Dawn of War 2 Interview: Relic on Expanding the RTS Genre, Killing the Fear Factor and Homeworld 3

Dawn of War 2 was a risky sequel for Relic. It radically changes the gameplay of a series that was already successful for the company. And, as lead designer Jonny Ebbert had feared, I wasn't sure I liked it much at first.

But after giving it a few more hours, and taking a look at the co-op campaign during a long playthrough today, Relic has very predictably proven me wrong. The team has done something I didn't think possible--they simplified their hardcore RTS, and somehow made it more fun in the process.

After wasting a few hundred Orks, I got a chance to talk with Dawn of War II principal designer Jonny Ebbert. A sharp, easy-going guy, Ebbert had plenty to say on Relic's past, present and future as a company, in addition to specific details on the development and future of Dawn of War II.

What sorts of free updates and DLC are in store for Dawn of War II owners? How stable is Relic in this economy? What would a Homeworld sequel look like--and is it even realistic to hope for one? Read on for the full interview.

Shack: Have you been satisfied with the response to the beta? Do you guys have download numbers?

Jonny Ebbert: Yeah, I think by the end of week two we had 100,000 people in the beta. It might be even more, but I remember we cracked 100,000 pretty quick. So we were really excited by the reception we had gotten.

Shack: Dawn of War II has plenty of elements from past Relic titles--most notably Company of Heroes, but also a little bit of Homeworld, with the single-structure base. Was the plan from the beginning to sort of take the best from each of your RTS franchises and combine them into a single, approachable game?

Jonny Ebbert: That's exactly right, we wanted to take the best of Dawn of War and the best of Company of Heroes and kind of bring them together. And yeah, I guess you can also say that Homeworld kind of trickled in subconsciously. [laughs] It had never occurred to me that it had influenced us.

We're an RTS studio, and if RTS isn't doing well, we're not doing well.
But yeah, on top of that there were some other things that we wanted to try to push into the genre. In our campaign--we didn't like starting over every mission, so we tried to build a campaign structure that didn't force you to do that. We also play other types of games, and we love how other types of games reward you constantly with cool unlocks, cool new abilities, so we tried to build that into the game and add more persistence across singleplayer and multiplayer.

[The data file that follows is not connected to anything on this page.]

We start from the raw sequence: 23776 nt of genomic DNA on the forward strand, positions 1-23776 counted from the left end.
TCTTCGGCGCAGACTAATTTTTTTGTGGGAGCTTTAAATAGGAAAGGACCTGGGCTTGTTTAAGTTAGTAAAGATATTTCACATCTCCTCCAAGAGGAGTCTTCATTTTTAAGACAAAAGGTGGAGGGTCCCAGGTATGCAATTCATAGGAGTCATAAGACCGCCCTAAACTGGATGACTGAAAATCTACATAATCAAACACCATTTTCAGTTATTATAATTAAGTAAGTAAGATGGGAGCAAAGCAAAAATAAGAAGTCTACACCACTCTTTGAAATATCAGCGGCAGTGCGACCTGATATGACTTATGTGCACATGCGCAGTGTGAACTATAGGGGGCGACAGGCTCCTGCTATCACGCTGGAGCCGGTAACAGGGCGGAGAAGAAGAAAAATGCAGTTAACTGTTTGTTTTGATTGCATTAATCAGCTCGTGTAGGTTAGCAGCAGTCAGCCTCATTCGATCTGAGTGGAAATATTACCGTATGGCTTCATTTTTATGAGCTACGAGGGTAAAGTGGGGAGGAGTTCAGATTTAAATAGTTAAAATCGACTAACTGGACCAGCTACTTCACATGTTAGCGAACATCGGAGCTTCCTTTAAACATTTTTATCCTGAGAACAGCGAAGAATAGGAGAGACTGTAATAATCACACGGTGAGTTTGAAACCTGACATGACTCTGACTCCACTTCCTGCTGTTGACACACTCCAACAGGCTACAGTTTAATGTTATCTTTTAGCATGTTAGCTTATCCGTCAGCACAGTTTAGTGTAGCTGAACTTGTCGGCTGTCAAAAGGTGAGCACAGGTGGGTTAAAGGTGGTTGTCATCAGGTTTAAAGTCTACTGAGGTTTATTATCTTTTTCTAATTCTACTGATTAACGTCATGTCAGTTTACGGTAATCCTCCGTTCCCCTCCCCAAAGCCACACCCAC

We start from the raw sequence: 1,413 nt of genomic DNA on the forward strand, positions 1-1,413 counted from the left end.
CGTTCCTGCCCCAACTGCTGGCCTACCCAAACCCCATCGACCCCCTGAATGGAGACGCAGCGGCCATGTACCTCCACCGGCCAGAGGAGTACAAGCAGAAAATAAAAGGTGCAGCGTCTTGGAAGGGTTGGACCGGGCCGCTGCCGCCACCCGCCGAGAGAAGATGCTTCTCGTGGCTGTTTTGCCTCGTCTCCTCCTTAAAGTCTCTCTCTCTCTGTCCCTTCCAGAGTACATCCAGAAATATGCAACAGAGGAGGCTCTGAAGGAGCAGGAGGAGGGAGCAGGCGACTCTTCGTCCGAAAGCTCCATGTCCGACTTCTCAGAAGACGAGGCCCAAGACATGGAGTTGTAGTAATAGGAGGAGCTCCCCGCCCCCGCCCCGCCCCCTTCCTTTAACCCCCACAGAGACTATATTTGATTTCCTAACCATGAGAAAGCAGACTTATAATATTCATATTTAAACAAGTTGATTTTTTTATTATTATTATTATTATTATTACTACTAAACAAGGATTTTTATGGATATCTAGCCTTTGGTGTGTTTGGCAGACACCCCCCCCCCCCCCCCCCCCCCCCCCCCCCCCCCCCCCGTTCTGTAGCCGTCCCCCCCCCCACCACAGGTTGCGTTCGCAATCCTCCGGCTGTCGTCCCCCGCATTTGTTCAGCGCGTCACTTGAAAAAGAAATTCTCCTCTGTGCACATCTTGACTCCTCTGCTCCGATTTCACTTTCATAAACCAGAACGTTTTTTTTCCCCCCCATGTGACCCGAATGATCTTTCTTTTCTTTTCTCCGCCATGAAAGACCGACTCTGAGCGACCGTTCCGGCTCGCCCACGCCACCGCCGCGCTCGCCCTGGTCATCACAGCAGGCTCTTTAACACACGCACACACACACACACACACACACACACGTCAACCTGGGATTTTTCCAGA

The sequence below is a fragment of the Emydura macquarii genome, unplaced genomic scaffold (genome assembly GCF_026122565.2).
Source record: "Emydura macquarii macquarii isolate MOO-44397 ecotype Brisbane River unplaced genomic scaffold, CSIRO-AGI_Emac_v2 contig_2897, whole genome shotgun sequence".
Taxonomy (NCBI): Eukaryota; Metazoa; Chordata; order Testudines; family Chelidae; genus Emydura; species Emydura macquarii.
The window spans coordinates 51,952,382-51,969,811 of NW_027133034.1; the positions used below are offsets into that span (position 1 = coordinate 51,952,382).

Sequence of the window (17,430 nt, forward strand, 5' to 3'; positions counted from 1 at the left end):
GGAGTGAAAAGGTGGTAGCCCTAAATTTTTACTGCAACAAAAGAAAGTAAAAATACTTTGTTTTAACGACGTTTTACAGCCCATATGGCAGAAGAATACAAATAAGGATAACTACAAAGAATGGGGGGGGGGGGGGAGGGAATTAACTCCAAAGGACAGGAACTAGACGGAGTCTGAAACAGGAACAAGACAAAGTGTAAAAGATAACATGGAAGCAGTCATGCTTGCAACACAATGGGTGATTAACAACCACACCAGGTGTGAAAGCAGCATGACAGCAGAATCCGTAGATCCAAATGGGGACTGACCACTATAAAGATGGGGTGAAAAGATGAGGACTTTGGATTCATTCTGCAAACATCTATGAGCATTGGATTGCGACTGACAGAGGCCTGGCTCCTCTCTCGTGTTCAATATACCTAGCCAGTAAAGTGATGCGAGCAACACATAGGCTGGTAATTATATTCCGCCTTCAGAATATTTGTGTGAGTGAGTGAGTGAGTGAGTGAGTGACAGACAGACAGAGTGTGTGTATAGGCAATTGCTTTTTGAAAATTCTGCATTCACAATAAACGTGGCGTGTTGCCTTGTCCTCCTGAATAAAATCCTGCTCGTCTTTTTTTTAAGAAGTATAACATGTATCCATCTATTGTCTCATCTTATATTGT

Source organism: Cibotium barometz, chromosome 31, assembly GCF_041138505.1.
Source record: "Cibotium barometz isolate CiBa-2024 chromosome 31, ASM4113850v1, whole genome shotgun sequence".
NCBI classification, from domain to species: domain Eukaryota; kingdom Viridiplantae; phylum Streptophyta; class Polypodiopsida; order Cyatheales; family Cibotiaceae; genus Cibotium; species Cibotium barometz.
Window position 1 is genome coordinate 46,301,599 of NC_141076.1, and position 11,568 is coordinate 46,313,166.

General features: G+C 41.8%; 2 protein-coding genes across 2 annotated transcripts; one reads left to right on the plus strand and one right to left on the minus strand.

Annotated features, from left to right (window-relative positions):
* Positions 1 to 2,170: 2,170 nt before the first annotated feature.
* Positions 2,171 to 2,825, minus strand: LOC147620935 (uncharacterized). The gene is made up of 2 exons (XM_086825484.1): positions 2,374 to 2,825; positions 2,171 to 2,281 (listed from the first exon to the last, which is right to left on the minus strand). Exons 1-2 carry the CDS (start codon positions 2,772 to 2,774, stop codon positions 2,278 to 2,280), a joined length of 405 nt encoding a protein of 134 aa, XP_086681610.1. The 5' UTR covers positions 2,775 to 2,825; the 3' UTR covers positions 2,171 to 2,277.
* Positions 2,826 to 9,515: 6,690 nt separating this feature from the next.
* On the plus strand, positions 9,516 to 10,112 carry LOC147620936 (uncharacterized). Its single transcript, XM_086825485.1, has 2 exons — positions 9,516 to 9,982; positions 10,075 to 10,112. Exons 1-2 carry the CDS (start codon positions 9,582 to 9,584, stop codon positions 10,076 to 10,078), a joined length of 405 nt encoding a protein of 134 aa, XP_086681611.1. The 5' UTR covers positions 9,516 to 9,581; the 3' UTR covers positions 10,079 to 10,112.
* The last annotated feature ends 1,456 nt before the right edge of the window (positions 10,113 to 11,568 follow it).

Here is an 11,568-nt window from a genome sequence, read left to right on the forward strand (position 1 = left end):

So in multiplayer, when you play a lot of rounds, you'll start getting cool visual unlocks for your troops. And in singleplayer, you have that persistence force that you take from one mission to the next, and they kind of get bigger and better as you go through. We're hoping that adds some real spice to RTS, and kind of mixes up the experience and provides something kind of cool and new to the player.

Shack: Did you find that the complexity of the modern RTS was limiting your playerbase?

Jonny Ebbert: Oh from day one, what we decided was: we need to start expanding RTS to new people. Because our core constituency is shrinking. They're either moving out of gaming, or moving to other types of games. But we're not creating new gamers, was kind of our [problem].

Our goal from the beginning was to maintain the depth, but simplify it. So, make something simple to learn, but difficult to master, to get people into it more quickly. We moved away from the traditional model of controlling a vast army, building a vast base, managing a vast resource structure. We kind of contracted it, and made it so that you focus on less things, but with more depth.

So our thinking was, you do a little bit with tons of things and it looks way scarier, because there's a lot more dials to turn. Having a few things to work with, four or five squads, but they have a lot of depth, and you can do a lot of things with them, and you can slowly grow into it--we thought that was a better model that could appeal to more people. So we'll see. We'll see how players respond to it.

Shack: Do you guys ever worry about the RTS genre going out of vogue entirely, as in the case of flight simulators?

Jonny Ebbert: Most definitely. Like you said, we're an RTS studio, and if RTS isn't doing well, we're not doing well.

Shack: So from your perspective, something had to change.

Jonny Ebbert: Yeah. Dawn of War II, we broke the mold for a sequel. A friend of mine who is another lead designer told me, "Wow, you really changed a lot of things. I wouldn't have done that."